- Can understand the views and opinions of others while maintaining their own, they own their own work, make their own decisions and can mediate among different perspectives. Increasingly question the infallibility of external guides but may use others views or opinions to strengthen their own arguments or set of opinions.
- Authority is found in the self. Individual’s rules and regulations determined for oneself. When others disagree, it can be inconvenient or unpleasant but is not internally wrenching (when one internal value disagrees with another, however, that can cause internal tearing).
- The individual can see multiple layers of every issue and can hold even very different perspectives simultaneously.
- Greatest strength is ability to see connections everywhere.
- More likely to believe that we often think of as being black and white are just various shades of grey.
- Less easy to pin down about a particular opinion or idea, and are more orientated to the process of leadership than to any single product or outcome.
As we gain complexity through development, our mind actually transforms. When we gain new information or skills, our knowledge increases and we fill the container of our mind, but the container that holds the knowledge doesn’t necessarily change it’s form. Whereas, when we change our understanding of something, for example, by taking on a new perspective (being able to see more grey area vs. black and white), or being able to handle more uncertainty or manage multiple decisions, the form of the container that holds our knowledge (our Form of Mind) transforms.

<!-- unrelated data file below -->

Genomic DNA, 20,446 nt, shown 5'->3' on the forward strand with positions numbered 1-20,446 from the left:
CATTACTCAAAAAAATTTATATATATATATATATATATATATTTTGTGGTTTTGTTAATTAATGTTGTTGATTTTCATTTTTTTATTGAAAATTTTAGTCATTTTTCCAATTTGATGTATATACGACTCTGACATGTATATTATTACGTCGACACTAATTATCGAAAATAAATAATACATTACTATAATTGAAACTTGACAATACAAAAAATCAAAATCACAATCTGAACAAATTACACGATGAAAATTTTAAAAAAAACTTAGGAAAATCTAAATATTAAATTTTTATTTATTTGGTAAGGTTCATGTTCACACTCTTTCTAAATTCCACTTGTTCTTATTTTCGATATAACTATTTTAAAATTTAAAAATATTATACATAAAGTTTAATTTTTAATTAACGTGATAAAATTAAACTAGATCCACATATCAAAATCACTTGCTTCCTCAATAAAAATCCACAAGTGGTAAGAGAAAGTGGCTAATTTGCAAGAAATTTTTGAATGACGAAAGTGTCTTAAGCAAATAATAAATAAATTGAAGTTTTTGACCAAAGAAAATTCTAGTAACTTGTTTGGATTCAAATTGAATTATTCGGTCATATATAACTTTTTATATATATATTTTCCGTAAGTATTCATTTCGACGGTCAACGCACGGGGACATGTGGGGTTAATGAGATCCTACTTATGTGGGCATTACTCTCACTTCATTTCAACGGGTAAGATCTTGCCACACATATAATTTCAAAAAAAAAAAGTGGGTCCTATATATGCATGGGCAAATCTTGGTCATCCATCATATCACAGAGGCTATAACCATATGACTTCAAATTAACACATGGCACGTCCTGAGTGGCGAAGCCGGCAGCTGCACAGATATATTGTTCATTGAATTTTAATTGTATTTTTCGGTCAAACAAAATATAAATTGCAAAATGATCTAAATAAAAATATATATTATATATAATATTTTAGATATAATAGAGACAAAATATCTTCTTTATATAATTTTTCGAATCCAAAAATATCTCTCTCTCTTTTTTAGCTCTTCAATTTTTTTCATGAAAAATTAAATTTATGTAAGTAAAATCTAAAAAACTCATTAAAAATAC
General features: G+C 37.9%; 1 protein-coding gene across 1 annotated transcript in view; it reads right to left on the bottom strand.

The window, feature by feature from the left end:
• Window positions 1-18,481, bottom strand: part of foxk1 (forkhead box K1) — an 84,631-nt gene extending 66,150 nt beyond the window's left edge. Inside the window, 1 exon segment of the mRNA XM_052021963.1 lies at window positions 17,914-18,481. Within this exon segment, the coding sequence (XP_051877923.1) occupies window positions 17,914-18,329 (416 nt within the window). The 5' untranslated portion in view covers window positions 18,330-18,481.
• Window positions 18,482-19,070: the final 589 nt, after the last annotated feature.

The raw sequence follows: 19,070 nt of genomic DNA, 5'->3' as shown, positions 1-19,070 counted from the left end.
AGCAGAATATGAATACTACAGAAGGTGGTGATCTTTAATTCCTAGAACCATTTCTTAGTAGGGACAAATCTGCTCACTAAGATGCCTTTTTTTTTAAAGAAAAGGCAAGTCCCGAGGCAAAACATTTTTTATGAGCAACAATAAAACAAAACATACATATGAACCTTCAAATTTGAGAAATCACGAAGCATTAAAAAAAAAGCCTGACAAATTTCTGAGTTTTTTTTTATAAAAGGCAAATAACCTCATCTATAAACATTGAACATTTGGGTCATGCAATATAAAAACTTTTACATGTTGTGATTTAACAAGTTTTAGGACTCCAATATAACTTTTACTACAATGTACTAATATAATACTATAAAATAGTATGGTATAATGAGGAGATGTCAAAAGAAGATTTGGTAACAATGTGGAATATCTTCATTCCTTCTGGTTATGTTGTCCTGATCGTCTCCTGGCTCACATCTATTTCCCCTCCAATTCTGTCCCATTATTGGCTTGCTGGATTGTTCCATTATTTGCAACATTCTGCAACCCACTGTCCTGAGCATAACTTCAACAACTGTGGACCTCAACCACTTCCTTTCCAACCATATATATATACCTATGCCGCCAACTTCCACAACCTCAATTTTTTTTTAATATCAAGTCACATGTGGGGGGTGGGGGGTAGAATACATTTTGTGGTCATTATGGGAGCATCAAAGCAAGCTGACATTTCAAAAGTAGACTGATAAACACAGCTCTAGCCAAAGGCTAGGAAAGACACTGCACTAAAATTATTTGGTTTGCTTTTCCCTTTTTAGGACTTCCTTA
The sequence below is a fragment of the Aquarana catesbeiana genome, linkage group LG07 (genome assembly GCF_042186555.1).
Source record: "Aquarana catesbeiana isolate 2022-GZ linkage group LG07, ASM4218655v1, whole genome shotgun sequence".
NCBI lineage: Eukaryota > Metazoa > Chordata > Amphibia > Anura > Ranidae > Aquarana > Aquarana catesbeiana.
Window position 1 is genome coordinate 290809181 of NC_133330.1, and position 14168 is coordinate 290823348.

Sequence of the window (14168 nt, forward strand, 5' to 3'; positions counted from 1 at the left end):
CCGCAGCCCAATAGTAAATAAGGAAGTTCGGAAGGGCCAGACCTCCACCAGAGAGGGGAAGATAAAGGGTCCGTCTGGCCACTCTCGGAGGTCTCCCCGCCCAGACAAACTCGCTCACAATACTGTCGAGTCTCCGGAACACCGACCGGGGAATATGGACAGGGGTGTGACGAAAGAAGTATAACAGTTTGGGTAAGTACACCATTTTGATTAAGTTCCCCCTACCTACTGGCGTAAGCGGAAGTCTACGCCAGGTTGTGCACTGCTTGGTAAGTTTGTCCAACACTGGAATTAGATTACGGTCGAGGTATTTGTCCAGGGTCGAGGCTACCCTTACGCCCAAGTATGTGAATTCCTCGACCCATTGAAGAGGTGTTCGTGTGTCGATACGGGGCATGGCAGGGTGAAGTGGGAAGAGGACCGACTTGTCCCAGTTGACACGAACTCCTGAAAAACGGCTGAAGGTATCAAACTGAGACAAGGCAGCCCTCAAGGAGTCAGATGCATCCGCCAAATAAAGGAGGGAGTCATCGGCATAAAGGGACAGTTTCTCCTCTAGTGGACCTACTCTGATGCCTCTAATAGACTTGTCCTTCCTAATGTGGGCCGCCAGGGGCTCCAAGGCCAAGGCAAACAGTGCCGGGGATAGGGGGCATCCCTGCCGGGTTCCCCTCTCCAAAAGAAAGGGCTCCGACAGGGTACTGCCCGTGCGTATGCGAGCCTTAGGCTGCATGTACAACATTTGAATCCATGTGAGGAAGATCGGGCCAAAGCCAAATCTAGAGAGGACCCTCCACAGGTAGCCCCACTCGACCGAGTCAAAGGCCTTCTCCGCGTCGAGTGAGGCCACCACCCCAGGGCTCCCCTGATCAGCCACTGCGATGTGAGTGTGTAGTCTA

Practical advice to help new leaders transform
Fred Wilson’s post What a CEO does is considered the classic on the subject of leadership responsibilities.
A CEO does only three things. Sets the overall vision and strategy of the company and communicates it to all stakeholders. Recruits, hires, and retains the very best talent for the company. Makes sure there is always enough cash in the bank.